Touring homes is one of the most exciting things that home buyers do as they experience the home buying process! From watching auto-emails from agents, to scanning Zillow, to scheduling last minute showings on competitive homes, this process is often times fun and exhilarating. In a competitive buying market, Buyers oftentimes have to identify a home they like, conduct a 30-60 minute showing, and decide within 24 hours if they would like to submit an offer. This doesn’t leave a lot of time for second showings and in depth inspection of the property. Sure, everyone looks at the layout of the home, yard size, counter tops, flooring, and things that are major “checklist” items on many buyers’ lists. But, in the spirit of looking behind the curtain to ensure that you are buying a solid home that won’t need significant remediation or replacements after closing, here are a few things that I recommend checking on each home tour to ask your home inspector about.
- Exterior Window Condition and Operation. Windows can be a large expense, so it behooves you to check their condition and functionality during a showing. I recommend attempting to open several windows, especially crank out windows as those frequently can be quirky. You may also notice older wooden windows deteriorating and/or building up moisture or mildew. This is something to keep and eye on and potentially budget for replacement after you purchase. Potentially, this could be something you request the seller to either replace or credit you money at closing to replace them yourselves.
- Electrical System updates. Small electrical system defects are perhaps the most common things that I see come up as flags on a home inspection. I would recommend looking for GFCI outlets in the kitchen, bathroom, laundry room, garage, and exterior of the home, as it is recommended to have them installed in those locations. Additionally, if you are purchasing an older home, you will want to have your inspector check for knob and tube wiring and a fuse box (instead of a circuit breaker panel). These are items that may need mitigation prior to closing.
- Downspouts, gutters, and grading. This winter and spring we saw large melt off and over the past few years, large amounts of precipitation that can lead to the dreaded… water in basements. What’s a great way to help alleviate this? Having gutters installed on homes with downspouts sending the water away from the homes can really help! Additionally, you can check to see if the earth around the home is pitched towards the home or away from it. If the earth is pitched towards the home, it may be a sign that additional fill or landscaping needs to be brought in to direct the water away from the foundation.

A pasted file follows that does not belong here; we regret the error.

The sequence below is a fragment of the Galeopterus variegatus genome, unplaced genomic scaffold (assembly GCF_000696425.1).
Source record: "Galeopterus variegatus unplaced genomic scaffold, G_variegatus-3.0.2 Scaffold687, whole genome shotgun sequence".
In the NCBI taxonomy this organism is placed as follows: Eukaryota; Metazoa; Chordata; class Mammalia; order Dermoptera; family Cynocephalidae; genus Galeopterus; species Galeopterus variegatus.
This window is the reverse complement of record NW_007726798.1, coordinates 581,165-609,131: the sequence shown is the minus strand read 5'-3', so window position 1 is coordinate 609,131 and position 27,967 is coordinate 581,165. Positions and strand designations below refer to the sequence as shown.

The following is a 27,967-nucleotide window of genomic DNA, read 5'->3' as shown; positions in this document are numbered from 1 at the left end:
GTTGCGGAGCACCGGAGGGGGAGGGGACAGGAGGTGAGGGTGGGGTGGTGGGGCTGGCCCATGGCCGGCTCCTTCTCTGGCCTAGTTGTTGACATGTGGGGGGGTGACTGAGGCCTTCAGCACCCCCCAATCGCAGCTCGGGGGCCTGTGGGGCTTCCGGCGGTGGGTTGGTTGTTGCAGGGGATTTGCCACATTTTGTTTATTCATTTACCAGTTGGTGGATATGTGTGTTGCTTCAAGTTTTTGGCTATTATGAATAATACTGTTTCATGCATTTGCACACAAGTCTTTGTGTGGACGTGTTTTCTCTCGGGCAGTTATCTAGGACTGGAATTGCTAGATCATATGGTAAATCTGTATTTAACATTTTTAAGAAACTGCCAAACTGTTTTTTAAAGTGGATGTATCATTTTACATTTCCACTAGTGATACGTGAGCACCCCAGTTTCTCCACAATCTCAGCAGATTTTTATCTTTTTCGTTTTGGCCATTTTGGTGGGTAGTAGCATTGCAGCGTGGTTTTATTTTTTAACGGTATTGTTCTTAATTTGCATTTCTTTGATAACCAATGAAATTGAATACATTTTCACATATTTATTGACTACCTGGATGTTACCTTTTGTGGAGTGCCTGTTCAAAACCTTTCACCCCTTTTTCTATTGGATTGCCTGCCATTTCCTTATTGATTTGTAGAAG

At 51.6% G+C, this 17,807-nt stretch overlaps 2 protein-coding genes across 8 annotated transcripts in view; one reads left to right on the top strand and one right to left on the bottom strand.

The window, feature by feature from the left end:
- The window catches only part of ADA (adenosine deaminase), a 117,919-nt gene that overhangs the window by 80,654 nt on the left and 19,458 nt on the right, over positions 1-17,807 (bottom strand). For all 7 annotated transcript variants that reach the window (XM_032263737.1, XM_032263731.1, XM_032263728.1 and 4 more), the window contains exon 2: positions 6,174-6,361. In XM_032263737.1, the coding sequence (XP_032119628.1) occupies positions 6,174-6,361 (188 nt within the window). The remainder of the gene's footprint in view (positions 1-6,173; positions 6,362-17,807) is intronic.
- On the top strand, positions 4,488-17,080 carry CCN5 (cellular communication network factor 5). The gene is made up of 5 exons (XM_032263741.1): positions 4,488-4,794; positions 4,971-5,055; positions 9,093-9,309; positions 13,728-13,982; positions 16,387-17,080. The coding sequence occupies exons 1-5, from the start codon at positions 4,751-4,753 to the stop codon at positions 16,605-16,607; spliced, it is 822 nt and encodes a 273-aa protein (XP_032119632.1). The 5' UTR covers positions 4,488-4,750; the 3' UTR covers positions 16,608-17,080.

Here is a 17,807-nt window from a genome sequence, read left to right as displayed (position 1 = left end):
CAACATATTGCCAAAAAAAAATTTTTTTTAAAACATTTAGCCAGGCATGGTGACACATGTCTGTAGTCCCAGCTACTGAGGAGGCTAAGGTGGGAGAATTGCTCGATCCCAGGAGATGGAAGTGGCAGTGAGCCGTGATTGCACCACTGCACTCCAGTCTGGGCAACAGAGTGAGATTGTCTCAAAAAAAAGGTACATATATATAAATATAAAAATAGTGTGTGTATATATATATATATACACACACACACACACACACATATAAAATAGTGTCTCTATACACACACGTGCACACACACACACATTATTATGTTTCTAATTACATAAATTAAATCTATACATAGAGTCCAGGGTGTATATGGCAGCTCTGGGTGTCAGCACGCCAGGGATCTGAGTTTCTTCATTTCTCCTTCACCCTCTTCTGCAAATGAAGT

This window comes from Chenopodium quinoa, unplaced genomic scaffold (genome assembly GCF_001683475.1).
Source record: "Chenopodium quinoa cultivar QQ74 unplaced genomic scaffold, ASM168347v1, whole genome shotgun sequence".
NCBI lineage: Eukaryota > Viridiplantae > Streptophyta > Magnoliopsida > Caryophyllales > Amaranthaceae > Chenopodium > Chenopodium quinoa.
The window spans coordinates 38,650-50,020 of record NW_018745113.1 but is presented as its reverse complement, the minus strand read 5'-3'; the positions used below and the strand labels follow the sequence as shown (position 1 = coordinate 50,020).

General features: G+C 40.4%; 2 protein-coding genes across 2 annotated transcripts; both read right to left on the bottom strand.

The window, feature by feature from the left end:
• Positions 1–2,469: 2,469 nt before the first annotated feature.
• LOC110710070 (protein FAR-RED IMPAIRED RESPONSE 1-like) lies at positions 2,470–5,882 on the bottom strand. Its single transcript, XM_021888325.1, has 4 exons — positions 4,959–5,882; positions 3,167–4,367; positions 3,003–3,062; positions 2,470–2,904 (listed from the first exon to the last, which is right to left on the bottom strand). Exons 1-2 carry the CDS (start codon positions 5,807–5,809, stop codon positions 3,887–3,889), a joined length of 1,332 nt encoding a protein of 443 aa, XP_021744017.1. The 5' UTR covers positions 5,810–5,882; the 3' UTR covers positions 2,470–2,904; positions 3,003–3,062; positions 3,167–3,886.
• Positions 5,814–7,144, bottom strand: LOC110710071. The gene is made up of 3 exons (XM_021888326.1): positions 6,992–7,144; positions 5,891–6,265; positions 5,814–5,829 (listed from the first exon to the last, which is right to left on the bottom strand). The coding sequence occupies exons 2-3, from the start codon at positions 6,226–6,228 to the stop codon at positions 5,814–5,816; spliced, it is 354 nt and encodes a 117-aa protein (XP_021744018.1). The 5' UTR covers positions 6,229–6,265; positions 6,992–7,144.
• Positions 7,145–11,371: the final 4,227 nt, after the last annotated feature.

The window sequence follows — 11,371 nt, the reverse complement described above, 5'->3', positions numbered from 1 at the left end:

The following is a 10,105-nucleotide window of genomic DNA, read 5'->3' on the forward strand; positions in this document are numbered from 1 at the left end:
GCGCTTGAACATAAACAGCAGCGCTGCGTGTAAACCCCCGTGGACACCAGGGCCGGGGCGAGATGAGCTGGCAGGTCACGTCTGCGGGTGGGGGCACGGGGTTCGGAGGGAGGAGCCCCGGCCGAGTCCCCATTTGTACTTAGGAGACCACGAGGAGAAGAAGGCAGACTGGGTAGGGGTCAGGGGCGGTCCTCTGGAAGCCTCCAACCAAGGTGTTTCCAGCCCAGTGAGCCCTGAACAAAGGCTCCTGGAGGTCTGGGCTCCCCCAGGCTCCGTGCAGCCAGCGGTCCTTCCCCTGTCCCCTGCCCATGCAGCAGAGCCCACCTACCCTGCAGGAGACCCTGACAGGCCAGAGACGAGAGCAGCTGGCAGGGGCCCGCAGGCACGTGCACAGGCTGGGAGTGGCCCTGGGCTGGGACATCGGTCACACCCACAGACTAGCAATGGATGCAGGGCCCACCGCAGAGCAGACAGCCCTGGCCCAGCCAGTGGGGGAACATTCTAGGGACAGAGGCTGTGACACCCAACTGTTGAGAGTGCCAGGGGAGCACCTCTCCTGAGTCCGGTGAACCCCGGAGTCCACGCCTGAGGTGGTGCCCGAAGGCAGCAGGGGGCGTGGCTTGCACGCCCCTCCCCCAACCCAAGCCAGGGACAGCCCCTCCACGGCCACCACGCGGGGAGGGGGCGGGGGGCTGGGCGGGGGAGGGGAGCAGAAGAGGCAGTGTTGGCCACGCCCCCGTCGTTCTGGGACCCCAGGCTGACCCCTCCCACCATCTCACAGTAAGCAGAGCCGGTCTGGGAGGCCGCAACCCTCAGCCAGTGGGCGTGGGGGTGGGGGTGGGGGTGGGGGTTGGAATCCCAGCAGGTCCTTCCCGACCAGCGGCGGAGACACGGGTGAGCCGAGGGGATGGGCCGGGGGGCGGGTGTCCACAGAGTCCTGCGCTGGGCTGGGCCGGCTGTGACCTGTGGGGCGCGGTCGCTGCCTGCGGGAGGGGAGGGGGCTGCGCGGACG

- Testing appliances, bathroom fixtures, and maybe even taste the well water! You absolutely can do this, BUT YOU MUST REMEMBER TO TURN APPLIANCES BACK OFF ONCE COMPLETE. When on a showing, I personally like to turn on the showers to check water pressure, taste the water to see if it’s to your liking, and check underneath sinks to see if there’s a small leak with the water running. All of this will be checked again during your home inspection, but it still may be something you’d like to consider.
With this being said, I always recommend that you get a home inspected prior to closing. And as important as home inspections are, well and septic inspections are just as critical. In my opinion, they should always be completed if you are purchasing a home with a well, septic, or both. You may also want to consider having a chimney inspector take a look at a fireplace or chimney if you are planning on using yours. Chimneys and fireplaces are usually not within the scope of a traditional home inspection. I hope this article was as informative as it was entertaining. Good luck with your house hunt – I will see you out there!
-Tim Nelson, RE/MAX Affiliates, 715-529-0239